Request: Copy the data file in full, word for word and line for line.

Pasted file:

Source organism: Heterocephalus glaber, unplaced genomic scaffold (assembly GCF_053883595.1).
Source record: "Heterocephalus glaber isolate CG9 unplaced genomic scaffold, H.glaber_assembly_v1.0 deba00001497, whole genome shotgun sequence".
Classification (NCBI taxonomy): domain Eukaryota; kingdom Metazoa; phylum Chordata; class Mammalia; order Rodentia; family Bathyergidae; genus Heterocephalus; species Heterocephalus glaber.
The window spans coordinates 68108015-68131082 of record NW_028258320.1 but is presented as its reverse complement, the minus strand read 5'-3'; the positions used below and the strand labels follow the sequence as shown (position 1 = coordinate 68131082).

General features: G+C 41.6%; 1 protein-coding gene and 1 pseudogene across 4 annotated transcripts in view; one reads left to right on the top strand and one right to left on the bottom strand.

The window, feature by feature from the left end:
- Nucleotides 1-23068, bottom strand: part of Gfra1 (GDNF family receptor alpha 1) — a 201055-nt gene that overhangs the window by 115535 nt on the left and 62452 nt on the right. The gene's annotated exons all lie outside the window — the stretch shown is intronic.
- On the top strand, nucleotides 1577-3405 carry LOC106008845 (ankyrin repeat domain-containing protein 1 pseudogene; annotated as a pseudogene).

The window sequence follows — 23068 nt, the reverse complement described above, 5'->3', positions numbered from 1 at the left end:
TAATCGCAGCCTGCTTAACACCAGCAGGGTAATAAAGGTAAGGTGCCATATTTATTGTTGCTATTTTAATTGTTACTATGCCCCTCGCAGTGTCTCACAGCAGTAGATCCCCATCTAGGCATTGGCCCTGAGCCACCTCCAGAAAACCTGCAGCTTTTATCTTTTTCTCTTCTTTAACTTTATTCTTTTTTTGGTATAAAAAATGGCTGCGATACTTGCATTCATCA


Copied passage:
Source organism: Heterocephalus glaber, unplaced genomic scaffold (assembly GCF_053883595.1).
Source record: "Heterocephalus glaber isolate CG9 unplaced genomic scaffold, H.glaber_assembly_v1.0 deba00001497, whole genome shotgun sequence".
Classification (NCBI taxonomy): domain Eukaryota; kingdom Metazoa; phylum Chordata; class Mammalia; order Rodentia; family Bathyergidae; genus Heterocephalus; species Heterocephalus glaber.
The window spans coordinates 68108015-68131082 of record NW_028258320.1 but is presented as its reverse complement, the minus strand read 5'-3'; the positions used below and the strand labels follow the sequence as shown (position 1 = coordinate 68131082).

General features: G+C 41.6%; 1 protein-coding gene and 1 pseudogene across 4 annotated transcripts in view; one reads left to right on the top strand and one right to left on the bottom strand.

The window, feature by feature from the left end:
- Nucleotides 1-23068, bottom strand: part of Gfra1 (GDNF family receptor alpha 1) — a 201055-nt gene that overhangs the window by 115535 nt on the left and 62452 nt on the right. The gene's annotated exons all lie outside the window — the stretch shown is intronic.
- On the top strand, nucleotides 1577-3405 carry LOC106008845 (ankyrin repeat domain-containing protein 1 pseudogene; annotated as a pseudogene).

The window sequence follows — 23068 nt, the reverse complement described above, 5'->3', positions numbered from 1 at the left end:
TAATCGCAGCCTGCTTAACACCAGCAGGGTAATAAAGGTAAGGTGCCATATTTATTGTTGCTATTTTAATTGTTACTATGCCCCTCGCAGTGTCTCACAGCAGTAGATCCCCATCTAGGCATTGGCCCTGAGCCACCTCCAGAAAACCTGCAGCTTTTATCTTTTTCTCTTCTTTAACTTTATTCTTTTTTTGGTATAAAAAATGGCTGCGATACTTGCATTCATCA